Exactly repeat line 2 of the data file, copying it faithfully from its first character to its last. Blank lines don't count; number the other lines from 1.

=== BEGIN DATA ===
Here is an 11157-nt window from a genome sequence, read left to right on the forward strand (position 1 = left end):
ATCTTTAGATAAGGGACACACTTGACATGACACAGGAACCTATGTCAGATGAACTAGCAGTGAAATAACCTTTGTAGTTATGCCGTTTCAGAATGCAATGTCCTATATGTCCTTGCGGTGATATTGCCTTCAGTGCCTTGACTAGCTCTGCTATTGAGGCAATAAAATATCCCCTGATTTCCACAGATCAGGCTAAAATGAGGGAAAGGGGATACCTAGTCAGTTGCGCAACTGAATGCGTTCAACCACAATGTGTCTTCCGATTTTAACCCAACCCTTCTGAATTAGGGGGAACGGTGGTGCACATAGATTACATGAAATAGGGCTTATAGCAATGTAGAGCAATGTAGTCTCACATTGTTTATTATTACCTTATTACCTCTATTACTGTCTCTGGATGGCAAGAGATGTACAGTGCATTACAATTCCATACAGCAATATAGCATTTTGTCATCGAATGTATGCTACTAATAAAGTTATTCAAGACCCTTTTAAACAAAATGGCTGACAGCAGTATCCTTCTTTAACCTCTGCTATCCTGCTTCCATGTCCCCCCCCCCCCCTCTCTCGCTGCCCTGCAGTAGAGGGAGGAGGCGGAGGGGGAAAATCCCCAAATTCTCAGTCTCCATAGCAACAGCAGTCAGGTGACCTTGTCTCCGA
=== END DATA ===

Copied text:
ATCTTTAGATAAGGGACACACTTGACATGACACAGGAACCTATGTCAGATGAACTAGCAGTGAAATAACCTTTGTAGTTATGCCGTTTCAGAATGCAATGTCCTATATGTCCTTGCGGTGATATTGCCTTCAGTGCCTTGACTAGCTCTGCTATTGAGGCAATAAAATATCCCCTGATTTCCACAGATCAGGCTAAAATGAGGGAAAGGGGATACCTAGTCAGTTGCGCAACTGAATGCGTTCAACCACAATGTGTCTTCCGATTTTAACCCAACCCTTCTGAATTAGGGGGAACGGTGGTGCACATAGATTACATGAAATAGGGCTTATAGCAATGTAGAGCAATGTAGTCTCACATTGTTTATTATTACCTTATTACCTCTATTACTGTCTCTGGATGGCAAGAGATGTACAGTGCATTACAATTCCATACAGCAATATAGCATTTTGTCATCGAATGTATGCTACTAATAAAGTTATTCAAGACCCTTTTAAACAAAATGGCTGACAGCAGTATCCTTCTTTAACCTCTGCTATCCTGCTTCCATGTCCCCCCCCCCCCCTCTCTCGCTGCCCTGCAGTAGAGGGAGGAGGCGGAGGGGGAAAATCCCCAAATTCTCAGTCTCCATAGCAACAGCAGTCAGGTGACCTTGTCTCCGA